When asked whether he would consider tougher sanctions, including points deductions and excluding teams from competitions, Ceferin said: "Yeah, that's also possible. That's possible if it is repeating to the same teams, or to the same national associations. This is a possibility. It doesn't bring a benefit to UEFA, but we would still support those players [who want to walk off pitch]. Nobody has the right to say that they have to suffer insults, and humiliation.
"UEFA's perception, FIFA's perception, and IOC's perception, is always that we are not tough enough. That we are almost corrupt and stuff like that. It's not always so. We are dealing every week with situations like that. We are investing a lot. We are sanctioning and national associations understand, you know.
"They have 50,000 people and five idiots who destroy football in a country. And those idiots don't care about football. They want to be on your TV, to show that they stopped the match. I don't say we shouldn't stop it but it's really not easy, trust me. It's a big challenge and it's a societal problem. Not [just] racism, it's sexism, it's homophobia, it's more and more. So, it's really not easy. It's easy to say, 'sanction, kick this country out, kick this club out' but do you help that way?
"Do you think those idiots would not come to a match anymore? They would, because they would succeed. It's not easy, trust me, it's not easy. It's easier for you than for me in this situation. I would gladly ask you what you would do."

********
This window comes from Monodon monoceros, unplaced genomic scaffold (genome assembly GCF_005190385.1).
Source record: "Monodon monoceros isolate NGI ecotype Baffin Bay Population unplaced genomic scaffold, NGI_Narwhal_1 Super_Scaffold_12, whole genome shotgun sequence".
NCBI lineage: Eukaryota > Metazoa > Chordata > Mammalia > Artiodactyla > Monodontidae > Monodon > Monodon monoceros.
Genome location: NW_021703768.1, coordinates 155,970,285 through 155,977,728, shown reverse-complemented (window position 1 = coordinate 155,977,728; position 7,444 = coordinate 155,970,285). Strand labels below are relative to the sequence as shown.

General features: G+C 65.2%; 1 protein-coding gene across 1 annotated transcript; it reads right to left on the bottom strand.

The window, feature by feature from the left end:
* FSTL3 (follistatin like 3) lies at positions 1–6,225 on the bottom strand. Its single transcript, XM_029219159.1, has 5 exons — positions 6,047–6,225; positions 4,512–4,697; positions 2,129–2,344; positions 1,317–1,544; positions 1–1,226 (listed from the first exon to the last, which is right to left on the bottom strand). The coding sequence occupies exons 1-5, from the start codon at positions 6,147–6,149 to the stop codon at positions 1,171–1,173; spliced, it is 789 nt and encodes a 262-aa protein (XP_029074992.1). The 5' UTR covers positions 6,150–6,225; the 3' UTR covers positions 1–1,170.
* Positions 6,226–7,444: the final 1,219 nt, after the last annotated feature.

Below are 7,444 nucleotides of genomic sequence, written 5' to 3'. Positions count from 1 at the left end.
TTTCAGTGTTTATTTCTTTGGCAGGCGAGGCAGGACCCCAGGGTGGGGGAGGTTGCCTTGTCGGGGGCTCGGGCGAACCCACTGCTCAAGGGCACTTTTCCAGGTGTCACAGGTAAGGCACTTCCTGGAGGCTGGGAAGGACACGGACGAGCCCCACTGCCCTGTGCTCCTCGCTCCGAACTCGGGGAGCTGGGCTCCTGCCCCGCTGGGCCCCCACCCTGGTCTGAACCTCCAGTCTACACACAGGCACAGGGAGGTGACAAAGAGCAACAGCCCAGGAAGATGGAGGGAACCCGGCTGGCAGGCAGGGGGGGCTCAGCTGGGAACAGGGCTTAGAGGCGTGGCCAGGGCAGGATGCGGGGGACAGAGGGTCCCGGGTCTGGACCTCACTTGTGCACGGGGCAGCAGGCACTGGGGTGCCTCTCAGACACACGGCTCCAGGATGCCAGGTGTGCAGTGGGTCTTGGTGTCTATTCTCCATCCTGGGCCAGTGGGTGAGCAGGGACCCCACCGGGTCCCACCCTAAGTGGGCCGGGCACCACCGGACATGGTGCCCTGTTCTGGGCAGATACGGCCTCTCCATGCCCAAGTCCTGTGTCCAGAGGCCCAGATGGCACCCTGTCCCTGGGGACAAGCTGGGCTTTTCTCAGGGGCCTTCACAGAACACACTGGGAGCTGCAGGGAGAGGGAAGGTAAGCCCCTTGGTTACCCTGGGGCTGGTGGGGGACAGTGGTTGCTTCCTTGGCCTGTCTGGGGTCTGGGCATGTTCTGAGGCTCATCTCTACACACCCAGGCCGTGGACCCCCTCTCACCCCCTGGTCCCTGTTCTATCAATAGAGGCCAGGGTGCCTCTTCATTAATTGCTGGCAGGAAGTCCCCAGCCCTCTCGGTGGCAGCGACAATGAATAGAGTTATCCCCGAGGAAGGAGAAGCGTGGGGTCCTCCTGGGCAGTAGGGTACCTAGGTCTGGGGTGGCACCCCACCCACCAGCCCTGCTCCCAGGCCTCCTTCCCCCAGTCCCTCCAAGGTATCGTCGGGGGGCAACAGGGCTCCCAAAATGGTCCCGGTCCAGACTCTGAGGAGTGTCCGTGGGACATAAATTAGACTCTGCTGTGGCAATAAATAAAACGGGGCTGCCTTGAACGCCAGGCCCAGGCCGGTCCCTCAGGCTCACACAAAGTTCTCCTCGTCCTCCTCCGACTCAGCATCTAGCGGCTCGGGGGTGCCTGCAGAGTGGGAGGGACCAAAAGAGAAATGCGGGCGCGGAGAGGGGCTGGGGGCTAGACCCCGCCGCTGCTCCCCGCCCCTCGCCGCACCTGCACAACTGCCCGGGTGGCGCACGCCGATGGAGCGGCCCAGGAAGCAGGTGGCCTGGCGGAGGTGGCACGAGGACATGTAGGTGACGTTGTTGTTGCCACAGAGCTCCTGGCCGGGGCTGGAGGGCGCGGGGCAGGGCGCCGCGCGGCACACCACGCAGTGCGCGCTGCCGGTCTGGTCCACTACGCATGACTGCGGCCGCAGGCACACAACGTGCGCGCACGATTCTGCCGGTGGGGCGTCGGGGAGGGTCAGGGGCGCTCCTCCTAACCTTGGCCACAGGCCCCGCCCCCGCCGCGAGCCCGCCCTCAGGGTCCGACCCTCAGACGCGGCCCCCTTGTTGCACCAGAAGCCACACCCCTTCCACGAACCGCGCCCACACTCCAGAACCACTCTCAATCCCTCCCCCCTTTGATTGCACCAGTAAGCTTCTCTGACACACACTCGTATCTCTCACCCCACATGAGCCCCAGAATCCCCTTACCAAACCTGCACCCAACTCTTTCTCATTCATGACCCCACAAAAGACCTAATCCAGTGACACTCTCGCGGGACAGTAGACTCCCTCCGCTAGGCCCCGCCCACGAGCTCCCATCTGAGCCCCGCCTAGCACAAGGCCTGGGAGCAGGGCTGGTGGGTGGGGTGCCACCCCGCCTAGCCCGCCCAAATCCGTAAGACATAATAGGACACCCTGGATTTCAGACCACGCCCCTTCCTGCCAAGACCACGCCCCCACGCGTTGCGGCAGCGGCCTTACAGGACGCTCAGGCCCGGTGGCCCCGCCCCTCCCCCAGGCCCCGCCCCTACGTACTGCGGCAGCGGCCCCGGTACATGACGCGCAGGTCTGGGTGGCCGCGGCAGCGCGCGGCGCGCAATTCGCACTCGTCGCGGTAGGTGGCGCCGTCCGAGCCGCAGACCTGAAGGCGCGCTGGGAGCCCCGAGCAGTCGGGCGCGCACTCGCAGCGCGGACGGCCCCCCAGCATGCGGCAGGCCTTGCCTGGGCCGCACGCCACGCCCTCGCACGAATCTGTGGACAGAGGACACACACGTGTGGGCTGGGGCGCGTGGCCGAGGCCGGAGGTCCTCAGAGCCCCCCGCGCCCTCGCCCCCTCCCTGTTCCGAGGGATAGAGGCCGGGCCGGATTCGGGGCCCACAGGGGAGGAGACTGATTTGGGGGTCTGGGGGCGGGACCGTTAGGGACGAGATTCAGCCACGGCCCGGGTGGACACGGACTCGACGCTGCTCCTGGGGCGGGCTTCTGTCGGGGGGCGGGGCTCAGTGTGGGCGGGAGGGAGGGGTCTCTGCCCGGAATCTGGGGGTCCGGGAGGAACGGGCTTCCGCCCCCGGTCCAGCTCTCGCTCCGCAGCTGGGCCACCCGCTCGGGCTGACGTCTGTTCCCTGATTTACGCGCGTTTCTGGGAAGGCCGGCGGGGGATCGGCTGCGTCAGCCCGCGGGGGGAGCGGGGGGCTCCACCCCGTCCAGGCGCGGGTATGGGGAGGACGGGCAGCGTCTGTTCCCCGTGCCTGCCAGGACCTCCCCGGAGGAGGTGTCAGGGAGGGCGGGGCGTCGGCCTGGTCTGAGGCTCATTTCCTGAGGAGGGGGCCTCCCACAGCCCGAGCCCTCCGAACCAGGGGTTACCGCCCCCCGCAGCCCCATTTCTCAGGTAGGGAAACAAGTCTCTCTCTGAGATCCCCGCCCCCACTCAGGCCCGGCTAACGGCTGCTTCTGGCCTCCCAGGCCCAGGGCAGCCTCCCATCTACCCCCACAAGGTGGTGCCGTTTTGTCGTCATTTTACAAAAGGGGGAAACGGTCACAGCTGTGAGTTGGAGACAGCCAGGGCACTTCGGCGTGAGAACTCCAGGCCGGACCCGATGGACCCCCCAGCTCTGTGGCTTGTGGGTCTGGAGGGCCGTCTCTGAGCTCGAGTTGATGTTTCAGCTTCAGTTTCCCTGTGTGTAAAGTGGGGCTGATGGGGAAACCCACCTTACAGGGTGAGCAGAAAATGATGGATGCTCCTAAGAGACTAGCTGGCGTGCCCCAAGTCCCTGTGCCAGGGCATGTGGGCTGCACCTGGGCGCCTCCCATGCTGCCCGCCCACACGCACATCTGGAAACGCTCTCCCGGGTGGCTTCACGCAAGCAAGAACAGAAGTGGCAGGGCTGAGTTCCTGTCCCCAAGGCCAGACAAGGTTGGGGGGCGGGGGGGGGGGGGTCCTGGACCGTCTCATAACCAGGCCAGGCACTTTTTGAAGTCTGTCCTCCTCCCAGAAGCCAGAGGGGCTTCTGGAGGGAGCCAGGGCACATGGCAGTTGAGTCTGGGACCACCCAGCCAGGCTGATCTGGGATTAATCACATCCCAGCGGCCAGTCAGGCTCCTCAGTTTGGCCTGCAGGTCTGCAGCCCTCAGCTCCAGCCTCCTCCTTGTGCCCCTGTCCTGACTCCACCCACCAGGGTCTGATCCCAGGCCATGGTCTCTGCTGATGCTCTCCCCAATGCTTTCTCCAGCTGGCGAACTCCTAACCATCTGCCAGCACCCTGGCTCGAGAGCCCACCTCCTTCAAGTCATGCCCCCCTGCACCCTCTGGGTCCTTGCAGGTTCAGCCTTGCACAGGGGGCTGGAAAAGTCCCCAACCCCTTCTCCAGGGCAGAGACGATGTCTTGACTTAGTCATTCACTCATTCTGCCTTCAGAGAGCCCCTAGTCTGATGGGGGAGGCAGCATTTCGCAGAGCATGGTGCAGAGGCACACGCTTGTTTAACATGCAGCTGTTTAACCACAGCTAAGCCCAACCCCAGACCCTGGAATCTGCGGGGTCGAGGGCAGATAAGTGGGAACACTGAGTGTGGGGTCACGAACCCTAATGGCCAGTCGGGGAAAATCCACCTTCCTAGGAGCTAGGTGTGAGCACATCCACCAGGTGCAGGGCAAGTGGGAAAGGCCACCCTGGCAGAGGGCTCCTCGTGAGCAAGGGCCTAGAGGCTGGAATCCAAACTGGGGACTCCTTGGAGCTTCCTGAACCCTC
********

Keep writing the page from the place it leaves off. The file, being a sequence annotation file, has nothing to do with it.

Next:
Coronavirus: "Everything is under control"
Ceferin maintains that football - and UEFA - is taking the global spread of coronavirus "seriously" but says there is no present threat to Euro 2020, which will be staged across 12 countries.
"It's obviously a serious thing," he said. "It's something that we will have to deal on top of all the other issues that we have to deal with, we organise many events. But I'm optimistic. I still think that things will be under control way before the Euros start. So, I'm not worried about it.
"We are not so far that we would speak about concrete scenarios when the Euros starts. Again, I would like to stress, we are calm, and we are confident. For now, everything is under control."
Asked if he could reduce the number of host nations and whether he anticipates any part of the tournament played behind closed doors, he replied: "I don't want to even think about it because we are, for now, sure that everything will go exactly as planned. We already reserved the hotels [in London for the semi-finals and final at Wembley], it would be a problem if it doesn't happen."
"Being full of panic, shouting all days, threatening, doesn't mean you take it seriously. You take it seriously if you assess the situation properly but, at the same time, calmly and without panicking."
Women's game: Euro 2021 in England "benchmark for future"
The UEFA president believes next summer's Women's European Championships, held in England, will herald a "new era" in the game.
"[The] Champions League Final is sold out now, every year," he said. "Women's football is growing. We invest a lot and I think we should, through promotion, we should invest into the development of women's football. We were losing millions with Euros in the past, now we are close to breaking even. And we always said, 'we didn't lose money, we invested money'.
"So, next year you have Euro 2021 in England, with a final in Wembley. I think that can be a benchmark for the future. If we succeed that the stadium is full, then a new era of women's football will start."